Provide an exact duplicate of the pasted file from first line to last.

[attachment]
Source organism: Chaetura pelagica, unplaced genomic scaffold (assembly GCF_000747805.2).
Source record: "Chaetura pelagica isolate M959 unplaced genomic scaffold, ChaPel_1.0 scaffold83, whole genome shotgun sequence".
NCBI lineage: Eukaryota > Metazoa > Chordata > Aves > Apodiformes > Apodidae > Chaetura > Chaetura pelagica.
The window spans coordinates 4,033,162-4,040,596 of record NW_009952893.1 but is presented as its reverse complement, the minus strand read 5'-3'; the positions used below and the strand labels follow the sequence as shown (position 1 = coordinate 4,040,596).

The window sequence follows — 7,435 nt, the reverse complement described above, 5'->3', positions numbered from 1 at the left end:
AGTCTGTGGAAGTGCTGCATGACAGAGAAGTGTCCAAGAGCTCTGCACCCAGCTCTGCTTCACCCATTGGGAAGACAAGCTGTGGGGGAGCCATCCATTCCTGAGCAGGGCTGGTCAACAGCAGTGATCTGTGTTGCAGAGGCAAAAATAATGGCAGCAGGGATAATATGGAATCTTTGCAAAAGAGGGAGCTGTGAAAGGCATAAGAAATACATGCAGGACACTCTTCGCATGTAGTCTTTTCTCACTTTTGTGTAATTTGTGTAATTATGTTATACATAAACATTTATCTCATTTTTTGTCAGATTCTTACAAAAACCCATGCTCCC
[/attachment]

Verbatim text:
Source organism: Chaetura pelagica, unplaced genomic scaffold (assembly GCF_000747805.2).
Source record: "Chaetura pelagica isolate M959 unplaced genomic scaffold, ChaPel_1.0 scaffold83, whole genome shotgun sequence".
NCBI lineage: Eukaryota > Metazoa > Chordata > Aves > Apodiformes > Apodidae > Chaetura > Chaetura pelagica.
The window spans coordinates 4,033,162-4,040,596 of record NW_009952893.1 but is presented as its reverse complement, the minus strand read 5'-3'; the positions used below and the strand labels follow the sequence as shown (position 1 = coordinate 4,040,596).

The window sequence follows — 7,435 nt, the reverse complement described above, 5'->3', positions numbered from 1 at the left end:
AGTCTGTGGAAGTGCTGCATGACAGAGAAGTGTCCAAGAGCTCTGCACCCAGCTCTGCTTCACCCATTGGGAAGACAAGCTGTGGGGGAGCCATCCATTCCTGAGCAGGGCTGGTCAACAGCAGTGATCTGTGTTGCAGAGGCAAAAATAATGGCAGCAGGGATAATATGGAATCTTTGCAAAAGAGGGAGCTGTGAAAGGCATAAGAAATACATGCAGGACACTCTTCGCATGTAGTCTTTTCTCACTTTTGTGTAATTTGTGTAATTATGTTATACATAAACATTTATCTCATTTTTTGTCAGATTCTTACAAAAACCCATGCTCCC